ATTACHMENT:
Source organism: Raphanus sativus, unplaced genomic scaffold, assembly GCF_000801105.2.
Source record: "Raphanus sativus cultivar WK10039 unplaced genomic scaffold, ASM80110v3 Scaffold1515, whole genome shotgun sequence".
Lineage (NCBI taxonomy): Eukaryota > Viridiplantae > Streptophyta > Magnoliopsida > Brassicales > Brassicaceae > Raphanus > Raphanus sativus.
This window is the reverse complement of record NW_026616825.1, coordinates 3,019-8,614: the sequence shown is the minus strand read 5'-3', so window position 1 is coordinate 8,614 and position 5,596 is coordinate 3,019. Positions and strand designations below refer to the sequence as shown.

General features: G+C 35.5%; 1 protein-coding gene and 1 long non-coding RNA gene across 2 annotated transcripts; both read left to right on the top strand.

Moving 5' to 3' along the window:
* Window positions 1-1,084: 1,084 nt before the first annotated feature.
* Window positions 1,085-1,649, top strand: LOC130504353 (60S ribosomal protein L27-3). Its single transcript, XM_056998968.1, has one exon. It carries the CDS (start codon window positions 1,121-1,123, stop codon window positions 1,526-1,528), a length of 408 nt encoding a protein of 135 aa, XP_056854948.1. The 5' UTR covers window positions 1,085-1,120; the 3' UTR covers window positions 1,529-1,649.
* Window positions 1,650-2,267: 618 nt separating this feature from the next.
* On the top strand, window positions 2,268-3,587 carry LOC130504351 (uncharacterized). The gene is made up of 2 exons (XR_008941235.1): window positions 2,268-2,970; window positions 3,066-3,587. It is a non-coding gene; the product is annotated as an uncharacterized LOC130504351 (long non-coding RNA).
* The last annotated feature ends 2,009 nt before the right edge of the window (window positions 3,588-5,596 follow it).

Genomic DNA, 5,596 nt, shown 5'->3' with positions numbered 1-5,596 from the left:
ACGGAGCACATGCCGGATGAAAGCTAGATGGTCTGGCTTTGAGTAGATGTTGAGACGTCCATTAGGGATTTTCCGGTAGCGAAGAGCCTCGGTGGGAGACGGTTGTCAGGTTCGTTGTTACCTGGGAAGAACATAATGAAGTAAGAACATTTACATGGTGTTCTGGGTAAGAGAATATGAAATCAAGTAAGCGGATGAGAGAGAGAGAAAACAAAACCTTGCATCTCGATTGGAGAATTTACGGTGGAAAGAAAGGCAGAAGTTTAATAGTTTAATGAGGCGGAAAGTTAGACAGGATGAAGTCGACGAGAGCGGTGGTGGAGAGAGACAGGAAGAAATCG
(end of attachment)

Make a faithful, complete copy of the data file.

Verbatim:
Source organism: Raphanus sativus, unplaced genomic scaffold, assembly GCF_000801105.2.
Source record: "Raphanus sativus cultivar WK10039 unplaced genomic scaffold, ASM80110v3 Scaffold1515, whole genome shotgun sequence".
Lineage (NCBI taxonomy): Eukaryota > Viridiplantae > Streptophyta > Magnoliopsida > Brassicales > Brassicaceae > Raphanus > Raphanus sativus.
This window is the reverse complement of record NW_026616825.1, coordinates 3,019-8,614: the sequence shown is the minus strand read 5'-3', so window position 1 is coordinate 8,614 and position 5,596 is coordinate 3,019. Positions and strand designations below refer to the sequence as shown.

General features: G+C 35.5%; 1 protein-coding gene and 1 long non-coding RNA gene across 2 annotated transcripts; both read left to right on the top strand.

Moving 5' to 3' along the window:
* Window positions 1-1,084: 1,084 nt before the first annotated feature.
* Window positions 1,085-1,649, top strand: LOC130504353 (60S ribosomal protein L27-3). Its single transcript, XM_056998968.1, has one exon. It carries the CDS (start codon window positions 1,121-1,123, stop codon window positions 1,526-1,528), a length of 408 nt encoding a protein of 135 aa, XP_056854948.1. The 5' UTR covers window positions 1,085-1,120; the 3' UTR covers window positions 1,529-1,649.
* Window positions 1,650-2,267: 618 nt separating this feature from the next.
* On the top strand, window positions 2,268-3,587 carry LOC130504351 (uncharacterized). The gene is made up of 2 exons (XR_008941235.1): window positions 2,268-2,970; window positions 3,066-3,587. It is a non-coding gene; the product is annotated as an uncharacterized LOC130504351 (long non-coding RNA).
* The last annotated feature ends 2,009 nt before the right edge of the window (window positions 3,588-5,596 follow it).

Genomic DNA, 5,596 nt, shown 5'->3' with positions numbered 1-5,596 from the left:
ACGGAGCACATGCCGGATGAAAGCTAGATGGTCTGGCTTTGAGTAGATGTTGAGACGTCCATTAGGGATTTTCCGGTAGCGAAGAGCCTCGGTGGGAGACGGTTGTCAGGTTCGTTGTTACCTGGGAAGAACATAATGAAGTAAGAACATTTACATGGTGTTCTGGGTAAGAGAATATGAAATCAAGTAAGCGGATGAGAGAGAGAGAAAACAAAACCTTGCATCTCGATTGGAGAATTTACGGTGGAAAGAAAGGCAGAAGTTTAATAGTTTAATGAGGCGGAAAGTTAGACAGGATGAAGTCGACGAGAGCGGTGGTGGAGAGAGACAGGAAGAAATCG